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This article was written by Sally Crosswell

Sally Crosswell has a Bachelor of Laws (Hons), a Bachelor of Communication and a Master of International and Community Development. She also completed a Graduate Diploma of Legal Practice at the College of Law. A former journalist, Sally has a keen interest in human rights law.

Treason


Treason is an ancient offence usually associated with war. It involves a person betraying their country, especially by attempting to kill or overthrow the sovereign or government. Prosecutions for treason are rare but terrorist acts in the 21st century have returned the offence to the spotlight and led to amendments to the Commonwealth Criminal Code. The maximum penalty for all types of treason in Australia is imprisonment for life.

Commonwealth legislation

Section 80 of the Code states a person commits treason if they:

  • harm, imprison, detain, restrain or cause the death of the Sovereign, the heir apparent of the Sovereign, the consort of the Sovereign, the Governor-General or the Prime Minister;
  • start a war or prepare to start a war against the Commonwealth;
  • incite a non-citizen to make an armed invasion of the Commonwealth or a Territory of the Commonwealth.

Treason is also committed by a person who:

  • helps another person who has committed treason to escape punishment or apprehension;
  • does not inform police within reasonable time of the planning of a treason offence, or take reasonable steps to prevent that offence.

Assisting an enemy

Under the Code, a person also commits treason if they help an enemy to engage in armed conflict. Section 80.1AA states the offence involves a person who is an Australian citizen or resident engaging in conduct that will materially assist the enemy in armed conflict against the Commonwealth or Australian Defence Force. This does not apply to conduct that is solely to provide humanitarian aid.

“Materially assist” is intended to include providing money or goods, and assistance that is more than trivial.

The offence of assisting the enemy by treason was introduced in 2002 in a bid to address the issue of Australians fighting with terrorist forces. The Australian Federal Police stated:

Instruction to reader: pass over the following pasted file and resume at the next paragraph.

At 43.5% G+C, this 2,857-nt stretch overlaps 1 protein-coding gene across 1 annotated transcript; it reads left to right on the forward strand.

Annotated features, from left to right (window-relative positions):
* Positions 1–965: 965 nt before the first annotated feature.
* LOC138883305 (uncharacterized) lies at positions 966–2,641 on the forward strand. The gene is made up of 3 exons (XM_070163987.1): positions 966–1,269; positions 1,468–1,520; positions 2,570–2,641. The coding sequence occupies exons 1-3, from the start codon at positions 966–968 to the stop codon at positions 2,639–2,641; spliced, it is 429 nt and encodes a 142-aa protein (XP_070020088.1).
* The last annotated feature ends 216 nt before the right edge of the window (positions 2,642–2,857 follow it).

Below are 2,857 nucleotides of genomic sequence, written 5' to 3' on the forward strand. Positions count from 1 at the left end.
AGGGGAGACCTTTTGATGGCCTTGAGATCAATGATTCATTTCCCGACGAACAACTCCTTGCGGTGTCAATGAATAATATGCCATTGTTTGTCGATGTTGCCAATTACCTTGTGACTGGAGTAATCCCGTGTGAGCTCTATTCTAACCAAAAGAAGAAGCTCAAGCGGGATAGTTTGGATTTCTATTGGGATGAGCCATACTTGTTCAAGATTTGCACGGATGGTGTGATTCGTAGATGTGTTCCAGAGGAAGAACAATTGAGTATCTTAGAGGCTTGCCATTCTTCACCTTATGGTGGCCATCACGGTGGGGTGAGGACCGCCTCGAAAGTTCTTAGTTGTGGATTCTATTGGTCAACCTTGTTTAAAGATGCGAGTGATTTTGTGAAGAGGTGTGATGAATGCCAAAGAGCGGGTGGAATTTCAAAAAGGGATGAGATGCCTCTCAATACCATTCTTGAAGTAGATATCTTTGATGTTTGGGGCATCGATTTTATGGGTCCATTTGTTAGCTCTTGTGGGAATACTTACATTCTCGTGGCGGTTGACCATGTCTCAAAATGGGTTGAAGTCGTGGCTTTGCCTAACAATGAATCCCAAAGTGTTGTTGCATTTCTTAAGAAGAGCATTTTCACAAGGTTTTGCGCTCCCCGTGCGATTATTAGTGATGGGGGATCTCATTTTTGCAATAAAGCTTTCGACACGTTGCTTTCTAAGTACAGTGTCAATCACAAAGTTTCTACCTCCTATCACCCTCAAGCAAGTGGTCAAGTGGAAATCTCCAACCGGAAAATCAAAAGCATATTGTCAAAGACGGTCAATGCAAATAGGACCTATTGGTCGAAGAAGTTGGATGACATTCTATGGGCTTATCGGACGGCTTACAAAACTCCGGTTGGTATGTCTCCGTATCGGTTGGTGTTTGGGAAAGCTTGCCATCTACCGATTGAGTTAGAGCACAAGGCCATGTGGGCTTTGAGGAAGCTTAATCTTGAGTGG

“ … the new offence takes into consideration the increasing changes in global and political circumstances in relation to terrorism. The enhanced treason offence is required to ensure that Australians in armed conflict with a terrorist organisation, such as Al-Qa’ida, can be dealt with under Australian law, where life imprisonment is the penalty. The extended jurisdiction of the offence means that an Australian committing treason as a member of a terrorist organisation against the Commonwealth of Australia, whether within or outside of Australia can be captured under the legislation”.

State legislation

The offence of treason has been legislated by some states.

In Victoria, treason can be found at section 9A of the Crimes Act 1958, worded in a similar way to the Commonwealth Code.

In Tasmania, treason can be found at section 56 of the Criminal Code Act 1924. The language reflects the heritage of the statute. Treason is defined as being committed by any person who, for instance:

  • “kills the King, or does him any bodily harm tending to his death, or maim or wounding, or imprisonment or restraint”;
  • “levies war against the King –
    • with intent to depose him from the style, honour and royal name of the Imperial Crown of the United Kingdom of Great Britain and Ireland, or of any other of His Majesty’s dominions;
    • in order by force or constraint to compel the King to change his measures or counsels, or in order to put any force or constraint upon, or in order to intimidate or overawe, any House of Parliament or any of His Majesty’s dominions”;
  • “violates, whether with her consent or not, a Queen consort, or the wife of the eldest son if the heir apparent for the time being of the King”.

The Act also defines a person as being guilty of treason when that person:

  • is an accessory after the fact to treason;
  • conceals treason;
  • forms a plan to depose the King, levy war against the King, or “instigate any foreigner to make an armed invasion of any of His Majesty’s dominions”.

It also contains a treason crime of “inciting mutiny”, committed when a person attempts to “seduce any person serving in His Majesty’s forces by sea or land from his duty and allegiance to His Majesty”, or incite anyone to commit or plan a “traitorous or mutinous act”.

In South Australia, treason can be found in section 7 of the Criminal Law Consolidation Act 1935. It provides that anyone who “compasses, imagines, invents, devises or intends” to:

  • “deprive or depose His Majesty” of power;
  • levy war against her Majesty;
  • by force or constraint, to compel her Majesty to “change her measures or counsels”;
  • force or constrain, or intimidate or overawe, federal or state parliament;
  • “move or stir any foreigner or stranger with force” to invade any of Her Majesty’s dominions or countries;

and that person “expresses, utters or declares” this by publishing or speaking or any overt act or deed, will be guilty of treason.

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